A young person in the audience asked a great question: “What if you’re married and you’ve discovered that you want to head career wise in a new direction but your partner doesn’t support your decision? “

Wow! It gave me pause to just think about that possibility and also provided me with my moment of grace for the day. When I decided to start to pursue some new options my wife, Marion was so supportive. She was afraid to be sure because BustedHalo┬« and the Paulists were so generous to us over the past 9 years, that indeed that made any decisions very difficult. But Marion knew that I was called to minister to young people. She would watch me come alive on retreat or when I’d be through with a spiritual directee or when I’d preach a reconciliation service. She knew that this was what made me feel most alive and that “most alive” person was the man she fell in love with.

Talk about someone who knows about what it means to be committed to someone else. Fortunately for me, Marion was also able to re-capture some of her desires in her new job teaching deaf children again after years of teaching special ed.

But what if you are not in the same boat? What if your partner thinks that you are not called to your vocation or to an avocation? I think there are two schools of thought here:

1) Perhaps you are not called to what you think and this person who knows you intimately can see that better than you can? Perhaps they are providing a wake up call and that this calling is only about your selfish needs? Maybe you failed to take into account how your actions would impact your partner? All this is good fodder for reflection.

Or 2) Maybe your spouse doesn’t have your best interest at heart? Maybe they never did! Maybe they don’t understand what it means to be committed to someone else and they have only their interests at heart? Maybe they don’t want someone who is fully alive because it makes them look bad or “less than”. Perhaps they don’t want to share the spotlight?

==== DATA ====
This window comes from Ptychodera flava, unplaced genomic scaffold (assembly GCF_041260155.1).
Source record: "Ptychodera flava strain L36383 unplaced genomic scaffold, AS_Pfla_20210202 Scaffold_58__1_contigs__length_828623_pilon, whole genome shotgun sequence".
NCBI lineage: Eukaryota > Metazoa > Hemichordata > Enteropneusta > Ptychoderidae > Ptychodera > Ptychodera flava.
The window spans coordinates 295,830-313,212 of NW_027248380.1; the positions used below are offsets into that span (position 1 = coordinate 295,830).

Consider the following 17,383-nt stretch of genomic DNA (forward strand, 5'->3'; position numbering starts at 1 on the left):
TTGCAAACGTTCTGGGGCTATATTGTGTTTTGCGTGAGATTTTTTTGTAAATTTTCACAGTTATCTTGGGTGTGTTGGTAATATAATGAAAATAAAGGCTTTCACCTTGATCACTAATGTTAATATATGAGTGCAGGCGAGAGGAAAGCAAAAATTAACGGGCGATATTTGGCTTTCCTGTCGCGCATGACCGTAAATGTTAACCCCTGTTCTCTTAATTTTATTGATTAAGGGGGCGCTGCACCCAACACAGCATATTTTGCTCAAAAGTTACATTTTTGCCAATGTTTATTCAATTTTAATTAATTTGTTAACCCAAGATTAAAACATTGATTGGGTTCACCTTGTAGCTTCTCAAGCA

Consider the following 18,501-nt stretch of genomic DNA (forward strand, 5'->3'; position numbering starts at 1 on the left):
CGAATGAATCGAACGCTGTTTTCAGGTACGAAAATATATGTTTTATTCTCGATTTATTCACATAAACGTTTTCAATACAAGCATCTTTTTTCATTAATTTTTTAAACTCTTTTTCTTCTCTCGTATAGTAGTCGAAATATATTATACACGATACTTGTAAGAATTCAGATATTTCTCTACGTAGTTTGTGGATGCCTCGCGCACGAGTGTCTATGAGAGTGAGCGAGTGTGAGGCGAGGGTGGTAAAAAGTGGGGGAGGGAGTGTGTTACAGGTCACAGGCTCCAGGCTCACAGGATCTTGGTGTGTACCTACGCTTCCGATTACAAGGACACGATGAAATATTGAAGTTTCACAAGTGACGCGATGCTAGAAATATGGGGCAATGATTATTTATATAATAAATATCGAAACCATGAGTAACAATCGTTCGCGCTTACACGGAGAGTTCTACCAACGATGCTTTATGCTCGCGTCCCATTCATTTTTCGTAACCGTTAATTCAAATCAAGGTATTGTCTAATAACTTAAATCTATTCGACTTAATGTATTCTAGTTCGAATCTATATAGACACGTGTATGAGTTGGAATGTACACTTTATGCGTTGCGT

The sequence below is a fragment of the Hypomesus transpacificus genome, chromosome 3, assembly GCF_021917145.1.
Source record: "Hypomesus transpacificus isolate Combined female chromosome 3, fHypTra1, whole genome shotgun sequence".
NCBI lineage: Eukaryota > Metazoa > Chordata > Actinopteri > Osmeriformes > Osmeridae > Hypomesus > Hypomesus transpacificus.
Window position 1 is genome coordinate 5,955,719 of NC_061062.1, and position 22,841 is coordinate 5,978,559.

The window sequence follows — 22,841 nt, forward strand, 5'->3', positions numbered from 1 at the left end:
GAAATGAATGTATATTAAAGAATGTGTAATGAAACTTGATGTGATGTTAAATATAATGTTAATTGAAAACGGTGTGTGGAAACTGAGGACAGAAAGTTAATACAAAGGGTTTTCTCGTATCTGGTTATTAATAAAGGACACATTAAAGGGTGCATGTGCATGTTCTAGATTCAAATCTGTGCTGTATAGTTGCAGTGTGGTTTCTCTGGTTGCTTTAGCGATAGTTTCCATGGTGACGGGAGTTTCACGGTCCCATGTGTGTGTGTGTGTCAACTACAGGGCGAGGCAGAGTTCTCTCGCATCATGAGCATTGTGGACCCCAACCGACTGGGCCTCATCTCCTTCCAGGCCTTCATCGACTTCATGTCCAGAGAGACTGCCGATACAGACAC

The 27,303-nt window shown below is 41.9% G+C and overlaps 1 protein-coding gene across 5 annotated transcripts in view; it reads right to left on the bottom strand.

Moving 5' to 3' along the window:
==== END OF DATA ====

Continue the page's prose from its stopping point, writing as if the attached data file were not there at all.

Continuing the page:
Regardless, in both cases an examination of commitment comes into play and advent is the perfect time to re-examine our commitments. God re-commits to humanity at Christmas by giving us Jesus. God indeed chooses to give His very self to us in the person of Jesus, who in turn, experiences all of our humanity, including death. But many times we forget about what a great commitment that is. We get caught up with our own feelings of how cute the Christ child is in the manger but we often forget that the wood of the manger also comes along with the wood of the cross.

What evidence has my partner giving me that they are indeed committed to who I am becoming? Do they want what’s best not just for me, but for US as a couple? What do i have to compromise to maintain a healthier marriage relationship and yet retain an individual identity as well?

To not make that commitment, or to not take it seriously is to not understand the sacrament of marriage and may even be grounds for Annulment, depending on the case.

For those of us who do understand marriage and who live it, each day….

May this Advent be a time where you rejoice not only in your commitment to one another but also in God’s commitment to all of us.